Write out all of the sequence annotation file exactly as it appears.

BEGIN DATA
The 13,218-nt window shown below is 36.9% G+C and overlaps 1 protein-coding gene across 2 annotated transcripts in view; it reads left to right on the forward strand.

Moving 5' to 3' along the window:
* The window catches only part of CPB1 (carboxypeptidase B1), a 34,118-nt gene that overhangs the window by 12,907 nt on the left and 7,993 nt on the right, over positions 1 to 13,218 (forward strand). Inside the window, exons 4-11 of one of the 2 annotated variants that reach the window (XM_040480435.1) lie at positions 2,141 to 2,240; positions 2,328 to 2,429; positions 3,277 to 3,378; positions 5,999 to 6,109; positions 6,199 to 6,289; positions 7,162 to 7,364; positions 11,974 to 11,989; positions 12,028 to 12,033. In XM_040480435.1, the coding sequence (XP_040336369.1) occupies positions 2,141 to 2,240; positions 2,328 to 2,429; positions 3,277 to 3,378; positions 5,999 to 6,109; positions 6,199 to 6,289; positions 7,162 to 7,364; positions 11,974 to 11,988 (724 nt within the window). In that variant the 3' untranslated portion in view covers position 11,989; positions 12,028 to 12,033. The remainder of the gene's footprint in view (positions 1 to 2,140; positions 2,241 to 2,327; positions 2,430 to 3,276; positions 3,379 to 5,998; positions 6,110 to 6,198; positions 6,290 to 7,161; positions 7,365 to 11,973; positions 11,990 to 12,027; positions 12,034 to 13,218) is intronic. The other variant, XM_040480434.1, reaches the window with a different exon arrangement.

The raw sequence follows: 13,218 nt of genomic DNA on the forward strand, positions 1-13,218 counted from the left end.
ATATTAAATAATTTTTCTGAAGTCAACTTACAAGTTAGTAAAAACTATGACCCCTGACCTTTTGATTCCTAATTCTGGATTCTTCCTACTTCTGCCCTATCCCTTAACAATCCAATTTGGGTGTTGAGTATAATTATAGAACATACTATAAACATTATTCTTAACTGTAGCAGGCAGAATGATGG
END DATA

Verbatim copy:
The 13,218-nt window shown below is 36.9% G+C and overlaps 1 protein-coding gene across 2 annotated transcripts in view; it reads left to right on the forward strand.

Moving 5' to 3' along the window:
* The window catches only part of CPB1 (carboxypeptidase B1), a 34,118-nt gene that overhangs the window by 12,907 nt on the left and 7,993 nt on the right, over positions 1 to 13,218 (forward strand). Inside the window, exons 4-11 of one of the 2 annotated variants that reach the window (XM_040480435.1) lie at positions 2,141 to 2,240; positions 2,328 to 2,429; positions 3,277 to 3,378; positions 5,999 to 6,109; positions 6,199 to 6,289; positions 7,162 to 7,364; positions 11,974 to 11,989; positions 12,028 to 12,033. In XM_040480435.1, the coding sequence (XP_040336369.1) occupies positions 2,141 to 2,240; positions 2,328 to 2,429; positions 3,277 to 3,378; positions 5,999 to 6,109; positions 6,199 to 6,289; positions 7,162 to 7,364; positions 11,974 to 11,988 (724 nt within the window). In that variant the 3' untranslated portion in view covers position 11,989; positions 12,028 to 12,033. The remainder of the gene's footprint in view (positions 1 to 2,140; positions 2,241 to 2,327; positions 2,430 to 3,276; positions 3,379 to 5,998; positions 6,110 to 6,198; positions 6,290 to 7,161; positions 7,365 to 11,973; positions 11,990 to 12,027; positions 12,034 to 13,218) is intronic. The other variant, XM_040480434.1, reaches the window with a different exon arrangement.

The raw sequence follows: 13,218 nt of genomic DNA on the forward strand, positions 1-13,218 counted from the left end.
ATATTAAATAATTTTTCTGAAGTCAACTTACAAGTTAGTAAAAACTATGACCCCTGACCTTTTGATTCCTAATTCTGGATTCTTCCTACTTCTGCCCTATCCCTTAACAATCCAATTTGGGTGTTGAGTATAATTATAGAACATACTATAAACATTATTCTTAACTGTAGCAGGCAGAATGATGG